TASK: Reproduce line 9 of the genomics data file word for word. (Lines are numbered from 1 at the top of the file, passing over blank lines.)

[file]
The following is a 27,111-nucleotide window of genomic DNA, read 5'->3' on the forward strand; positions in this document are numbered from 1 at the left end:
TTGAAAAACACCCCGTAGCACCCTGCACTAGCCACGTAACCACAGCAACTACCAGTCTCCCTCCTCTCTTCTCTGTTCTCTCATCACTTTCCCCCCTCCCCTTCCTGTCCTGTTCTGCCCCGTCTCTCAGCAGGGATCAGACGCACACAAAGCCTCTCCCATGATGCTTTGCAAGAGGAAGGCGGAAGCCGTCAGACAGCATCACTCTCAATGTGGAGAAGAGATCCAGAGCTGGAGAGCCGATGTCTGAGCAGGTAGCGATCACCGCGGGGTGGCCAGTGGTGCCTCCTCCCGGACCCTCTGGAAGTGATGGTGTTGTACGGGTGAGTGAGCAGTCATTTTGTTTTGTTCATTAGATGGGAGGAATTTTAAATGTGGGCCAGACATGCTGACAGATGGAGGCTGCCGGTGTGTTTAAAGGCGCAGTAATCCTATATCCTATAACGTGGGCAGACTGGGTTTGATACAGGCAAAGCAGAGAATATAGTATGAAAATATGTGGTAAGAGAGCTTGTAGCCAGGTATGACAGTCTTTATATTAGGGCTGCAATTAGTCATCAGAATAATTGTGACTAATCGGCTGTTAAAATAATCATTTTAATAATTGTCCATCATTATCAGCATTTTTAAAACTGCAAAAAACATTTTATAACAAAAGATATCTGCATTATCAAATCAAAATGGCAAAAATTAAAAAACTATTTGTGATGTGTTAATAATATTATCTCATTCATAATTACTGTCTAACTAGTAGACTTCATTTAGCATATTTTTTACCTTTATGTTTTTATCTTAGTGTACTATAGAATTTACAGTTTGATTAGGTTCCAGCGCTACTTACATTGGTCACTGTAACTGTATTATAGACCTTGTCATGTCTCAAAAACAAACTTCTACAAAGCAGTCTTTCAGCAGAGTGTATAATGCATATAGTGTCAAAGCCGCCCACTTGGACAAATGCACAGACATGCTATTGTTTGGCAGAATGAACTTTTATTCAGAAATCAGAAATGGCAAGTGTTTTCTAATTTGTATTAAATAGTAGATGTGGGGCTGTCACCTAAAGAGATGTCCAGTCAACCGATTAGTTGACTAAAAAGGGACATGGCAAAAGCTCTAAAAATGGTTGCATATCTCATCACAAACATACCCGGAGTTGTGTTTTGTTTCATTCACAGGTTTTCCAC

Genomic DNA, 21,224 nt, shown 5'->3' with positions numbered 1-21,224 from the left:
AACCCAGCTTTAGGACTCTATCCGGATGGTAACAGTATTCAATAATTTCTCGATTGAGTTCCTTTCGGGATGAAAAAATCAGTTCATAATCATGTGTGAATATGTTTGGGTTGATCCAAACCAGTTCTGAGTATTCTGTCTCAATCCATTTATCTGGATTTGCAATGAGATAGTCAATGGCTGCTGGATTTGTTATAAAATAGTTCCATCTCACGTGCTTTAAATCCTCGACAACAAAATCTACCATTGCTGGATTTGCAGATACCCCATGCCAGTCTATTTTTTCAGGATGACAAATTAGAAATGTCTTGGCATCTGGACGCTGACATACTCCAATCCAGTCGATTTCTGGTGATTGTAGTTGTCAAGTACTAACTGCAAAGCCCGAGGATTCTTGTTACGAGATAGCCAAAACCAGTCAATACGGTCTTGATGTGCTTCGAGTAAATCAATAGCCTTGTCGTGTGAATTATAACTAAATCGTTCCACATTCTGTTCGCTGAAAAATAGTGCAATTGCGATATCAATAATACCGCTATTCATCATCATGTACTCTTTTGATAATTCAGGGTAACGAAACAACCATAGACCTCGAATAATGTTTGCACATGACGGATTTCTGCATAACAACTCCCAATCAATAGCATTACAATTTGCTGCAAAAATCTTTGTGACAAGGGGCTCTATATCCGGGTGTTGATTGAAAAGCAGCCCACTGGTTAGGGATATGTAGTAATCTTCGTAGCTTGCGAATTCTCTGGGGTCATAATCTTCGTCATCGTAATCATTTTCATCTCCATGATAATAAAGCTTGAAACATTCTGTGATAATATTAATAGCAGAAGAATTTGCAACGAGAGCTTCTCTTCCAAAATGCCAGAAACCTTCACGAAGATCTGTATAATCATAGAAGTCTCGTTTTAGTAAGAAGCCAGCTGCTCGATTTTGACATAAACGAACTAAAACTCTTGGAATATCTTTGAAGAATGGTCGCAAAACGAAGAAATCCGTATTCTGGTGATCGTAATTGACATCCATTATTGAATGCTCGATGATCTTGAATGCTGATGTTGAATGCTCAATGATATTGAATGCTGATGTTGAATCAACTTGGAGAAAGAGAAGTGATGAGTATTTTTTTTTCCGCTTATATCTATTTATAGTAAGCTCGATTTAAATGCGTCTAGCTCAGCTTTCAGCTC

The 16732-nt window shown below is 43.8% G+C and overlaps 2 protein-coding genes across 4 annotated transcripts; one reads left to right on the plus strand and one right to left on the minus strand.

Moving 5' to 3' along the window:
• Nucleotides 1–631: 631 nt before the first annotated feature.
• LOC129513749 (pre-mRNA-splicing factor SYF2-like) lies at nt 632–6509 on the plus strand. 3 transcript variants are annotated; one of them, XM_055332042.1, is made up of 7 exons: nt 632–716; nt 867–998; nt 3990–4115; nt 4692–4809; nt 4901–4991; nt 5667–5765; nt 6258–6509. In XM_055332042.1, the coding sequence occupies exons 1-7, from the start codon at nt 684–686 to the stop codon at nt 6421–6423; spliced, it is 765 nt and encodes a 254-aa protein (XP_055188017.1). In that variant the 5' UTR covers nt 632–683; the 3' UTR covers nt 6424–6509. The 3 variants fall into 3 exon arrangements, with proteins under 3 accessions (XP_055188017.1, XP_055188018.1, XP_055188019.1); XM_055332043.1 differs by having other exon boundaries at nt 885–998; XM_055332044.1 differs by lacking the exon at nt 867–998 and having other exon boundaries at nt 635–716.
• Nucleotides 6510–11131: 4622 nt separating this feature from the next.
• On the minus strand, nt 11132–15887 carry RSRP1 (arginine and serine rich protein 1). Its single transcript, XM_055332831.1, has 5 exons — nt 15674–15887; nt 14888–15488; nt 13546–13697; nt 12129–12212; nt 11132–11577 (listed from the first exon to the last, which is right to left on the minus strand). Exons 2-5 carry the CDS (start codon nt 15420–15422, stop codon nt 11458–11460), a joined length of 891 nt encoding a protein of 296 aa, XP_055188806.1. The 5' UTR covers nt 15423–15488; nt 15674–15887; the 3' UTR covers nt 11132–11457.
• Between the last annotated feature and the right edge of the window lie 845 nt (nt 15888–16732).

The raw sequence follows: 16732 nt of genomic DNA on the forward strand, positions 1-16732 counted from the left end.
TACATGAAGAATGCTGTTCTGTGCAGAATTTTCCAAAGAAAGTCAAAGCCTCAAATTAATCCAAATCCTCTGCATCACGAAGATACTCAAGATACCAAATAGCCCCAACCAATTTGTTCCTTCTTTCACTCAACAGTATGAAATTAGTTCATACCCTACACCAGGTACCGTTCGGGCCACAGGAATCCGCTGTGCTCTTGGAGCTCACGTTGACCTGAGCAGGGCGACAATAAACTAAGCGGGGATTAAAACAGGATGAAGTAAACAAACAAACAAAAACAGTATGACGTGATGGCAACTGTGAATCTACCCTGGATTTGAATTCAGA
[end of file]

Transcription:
• Nucleotides 6510–11131: 4622 nt separating this feature from the next.